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Jumbo Package: NCAA considering rule changes to shorten football games

Your latest Crimson Tide news and notes.

NCAA Womens Basketball: SEC Media Day Marvin Gentry-USA TODAY Sports

Happy Tuesday, everyone. Some big news dropped yesterday around proposed college football rule changes designed to shorten games. Ross Dellenger seems to have been the first to report:

  1. Clock would no longer stop on first downs, save for the last two minutes of each half
  2. Clock would run on incomplete passes after the ball is spotted, save for the last two minutes of each half
  3. Consecutive timeouts would be outlawed (usually icing the kicker late in the half)
  4. No more untimed downs when a quarter ends on a defensive penalty. Instead, the next play would open the following quarter. He doesn’t specify, but one would have to assume that halves would still be extended for an untimed down in this instance.

The reason for the changes? So that the NCAA can claim it cares about player safety in court, as Dennis Dodd outlines in this next piece.

The NCAA continues to assert it is not legally responsible for the health and safety of players. It also continues to fight dozens of lawsuits involving medical issues that contend otherwise. (The NCAA was found not to be liable in two recent cases.)

“I believe strongly in a balance between health and not completely bastardizing the game,” Egdorf said. “Changing the first-down rule makes sense. Trying to figure out what you can do with the hurry up [offense] makes sense. Changing incomplete [passes to a running clock] does not make sense to me.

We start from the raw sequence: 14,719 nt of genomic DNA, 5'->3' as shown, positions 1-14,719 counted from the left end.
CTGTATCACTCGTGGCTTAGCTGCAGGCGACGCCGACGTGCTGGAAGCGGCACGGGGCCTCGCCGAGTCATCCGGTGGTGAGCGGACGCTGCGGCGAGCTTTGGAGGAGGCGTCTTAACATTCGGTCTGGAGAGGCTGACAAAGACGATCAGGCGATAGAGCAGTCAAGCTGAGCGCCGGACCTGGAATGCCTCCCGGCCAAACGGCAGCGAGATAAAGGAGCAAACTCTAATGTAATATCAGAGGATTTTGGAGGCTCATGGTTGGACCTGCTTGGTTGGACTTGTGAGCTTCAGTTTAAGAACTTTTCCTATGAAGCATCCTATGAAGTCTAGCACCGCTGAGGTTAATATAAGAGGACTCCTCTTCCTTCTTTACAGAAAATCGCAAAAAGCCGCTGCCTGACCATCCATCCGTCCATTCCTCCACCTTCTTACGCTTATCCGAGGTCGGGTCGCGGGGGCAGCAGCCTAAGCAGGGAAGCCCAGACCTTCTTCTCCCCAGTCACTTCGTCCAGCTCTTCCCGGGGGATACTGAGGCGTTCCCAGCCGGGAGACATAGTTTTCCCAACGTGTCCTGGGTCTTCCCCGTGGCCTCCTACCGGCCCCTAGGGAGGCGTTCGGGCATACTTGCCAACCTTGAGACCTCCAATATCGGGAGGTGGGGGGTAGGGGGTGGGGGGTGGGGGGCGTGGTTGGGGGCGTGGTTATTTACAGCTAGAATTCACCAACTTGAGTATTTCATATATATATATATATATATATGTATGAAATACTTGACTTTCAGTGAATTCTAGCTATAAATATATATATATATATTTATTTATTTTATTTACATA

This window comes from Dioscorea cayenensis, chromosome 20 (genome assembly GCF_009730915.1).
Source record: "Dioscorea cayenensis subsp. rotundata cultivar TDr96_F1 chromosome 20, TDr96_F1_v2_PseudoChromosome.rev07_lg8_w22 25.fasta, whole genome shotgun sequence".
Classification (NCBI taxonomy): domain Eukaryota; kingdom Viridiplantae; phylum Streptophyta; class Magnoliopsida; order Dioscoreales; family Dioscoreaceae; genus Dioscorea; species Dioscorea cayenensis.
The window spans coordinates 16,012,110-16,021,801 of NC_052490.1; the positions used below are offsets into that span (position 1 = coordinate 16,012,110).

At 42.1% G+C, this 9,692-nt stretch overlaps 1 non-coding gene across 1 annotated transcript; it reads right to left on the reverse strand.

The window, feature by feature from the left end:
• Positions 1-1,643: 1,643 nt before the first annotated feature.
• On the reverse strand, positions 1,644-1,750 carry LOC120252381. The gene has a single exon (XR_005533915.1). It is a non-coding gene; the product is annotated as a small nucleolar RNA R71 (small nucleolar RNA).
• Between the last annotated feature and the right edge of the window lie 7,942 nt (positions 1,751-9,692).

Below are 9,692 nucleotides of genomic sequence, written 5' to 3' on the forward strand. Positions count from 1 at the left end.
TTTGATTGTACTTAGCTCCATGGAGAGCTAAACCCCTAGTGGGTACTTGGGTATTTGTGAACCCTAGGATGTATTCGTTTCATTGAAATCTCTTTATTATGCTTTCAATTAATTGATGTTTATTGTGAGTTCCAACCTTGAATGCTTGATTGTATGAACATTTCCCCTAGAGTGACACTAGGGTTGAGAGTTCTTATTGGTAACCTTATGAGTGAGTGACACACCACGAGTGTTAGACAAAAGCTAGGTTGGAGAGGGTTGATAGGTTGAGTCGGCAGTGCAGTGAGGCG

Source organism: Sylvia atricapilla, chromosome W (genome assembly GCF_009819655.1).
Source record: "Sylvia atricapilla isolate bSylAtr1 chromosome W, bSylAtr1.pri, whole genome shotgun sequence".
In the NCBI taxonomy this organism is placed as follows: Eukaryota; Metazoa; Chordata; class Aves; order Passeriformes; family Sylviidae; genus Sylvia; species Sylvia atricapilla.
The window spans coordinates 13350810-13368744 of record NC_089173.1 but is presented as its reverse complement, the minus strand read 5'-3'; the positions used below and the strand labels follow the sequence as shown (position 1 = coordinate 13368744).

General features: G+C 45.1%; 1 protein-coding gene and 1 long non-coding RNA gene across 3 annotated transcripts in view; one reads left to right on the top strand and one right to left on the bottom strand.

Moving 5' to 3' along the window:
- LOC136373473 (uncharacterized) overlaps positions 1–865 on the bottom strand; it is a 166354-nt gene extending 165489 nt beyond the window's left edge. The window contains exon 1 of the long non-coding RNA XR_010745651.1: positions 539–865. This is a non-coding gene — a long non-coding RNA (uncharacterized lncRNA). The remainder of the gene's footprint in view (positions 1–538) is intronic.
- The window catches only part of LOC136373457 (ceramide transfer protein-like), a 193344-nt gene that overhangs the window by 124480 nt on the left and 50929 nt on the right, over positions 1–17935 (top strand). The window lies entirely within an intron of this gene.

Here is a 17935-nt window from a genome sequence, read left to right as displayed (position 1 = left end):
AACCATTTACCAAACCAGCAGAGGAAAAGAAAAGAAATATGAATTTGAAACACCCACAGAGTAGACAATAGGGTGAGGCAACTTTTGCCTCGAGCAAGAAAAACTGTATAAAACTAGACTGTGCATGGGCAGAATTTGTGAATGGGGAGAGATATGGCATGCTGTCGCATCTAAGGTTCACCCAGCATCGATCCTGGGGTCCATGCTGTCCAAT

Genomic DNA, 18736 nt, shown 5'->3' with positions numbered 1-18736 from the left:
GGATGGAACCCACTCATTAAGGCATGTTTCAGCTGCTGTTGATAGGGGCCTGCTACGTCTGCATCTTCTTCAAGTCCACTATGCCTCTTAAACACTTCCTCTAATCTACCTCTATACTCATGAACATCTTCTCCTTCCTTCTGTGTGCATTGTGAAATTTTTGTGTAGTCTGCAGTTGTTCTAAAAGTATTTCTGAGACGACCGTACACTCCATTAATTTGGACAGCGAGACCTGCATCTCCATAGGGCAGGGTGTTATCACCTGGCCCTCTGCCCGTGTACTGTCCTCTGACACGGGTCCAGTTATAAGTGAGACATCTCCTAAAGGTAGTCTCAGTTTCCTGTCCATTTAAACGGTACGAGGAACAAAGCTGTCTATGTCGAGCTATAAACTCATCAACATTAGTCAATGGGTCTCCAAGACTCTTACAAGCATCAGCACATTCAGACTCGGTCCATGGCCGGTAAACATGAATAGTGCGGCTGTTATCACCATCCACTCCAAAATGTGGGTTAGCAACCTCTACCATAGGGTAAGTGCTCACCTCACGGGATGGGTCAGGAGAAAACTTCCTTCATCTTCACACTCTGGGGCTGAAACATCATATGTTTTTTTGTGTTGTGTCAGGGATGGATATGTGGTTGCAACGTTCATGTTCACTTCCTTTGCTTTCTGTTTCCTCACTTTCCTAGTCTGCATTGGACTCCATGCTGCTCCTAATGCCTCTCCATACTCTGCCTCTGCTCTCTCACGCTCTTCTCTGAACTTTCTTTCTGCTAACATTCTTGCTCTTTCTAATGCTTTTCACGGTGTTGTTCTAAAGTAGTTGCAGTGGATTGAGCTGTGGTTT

“I really want more discussion about a lot less practice than there is now. Studies show guys just get more hits in practice. That’s just how it is.”

College football games average about 30 more snaps, or as they are calling them here “exposures,” per game than those in the NFL. According to Dodd, a study by the SEC suggests that these changes would remove the equivalent of 2.2 games of snaps over a potential 16 game season played. Currently, the maximum number of games is 15 for a national championship game participant. That number will be increasing to 17 with the 12-team playoff, with 16 far more likely most years since the champion will likely be one of the four teams that received a bye. Thus, the NCAA can claim to reduce “exposures” even with the extended season.

Ain’t that something?

Of course, the trade-off is that, while the actual game time will be shorter, commercials certainly won’t be reduced. This means that advertisements will take up an even greater percentage of the time allotted for game telecasts.

As Mike Rodak notes, so much about college football as we know it ends after the upcoming season.

The CFP selection committee will still rank teams 1 through 25 in 2024, but the top 12 teams in the rankings will not necessarily be the seeds for the 12-team playoff. Instead, the top four seeds will go to the top four-ranked conference champions, and the next two highest-rated conference champions must also be included in the 12-team field.

THE FINAL SEASON OF... TWO LOSSES DOOMING A SEASON’S NATIONAL CHAMPIONSHIP HOPES: Alabama’s playoff hopes were effectively extinguished last season when it lost its second game of the season to LSU. Even several dominoes falling the Tide’s way in the final weeks could not push Alabama into the four-team field, and no two-loss team has ever made the four-team playoff.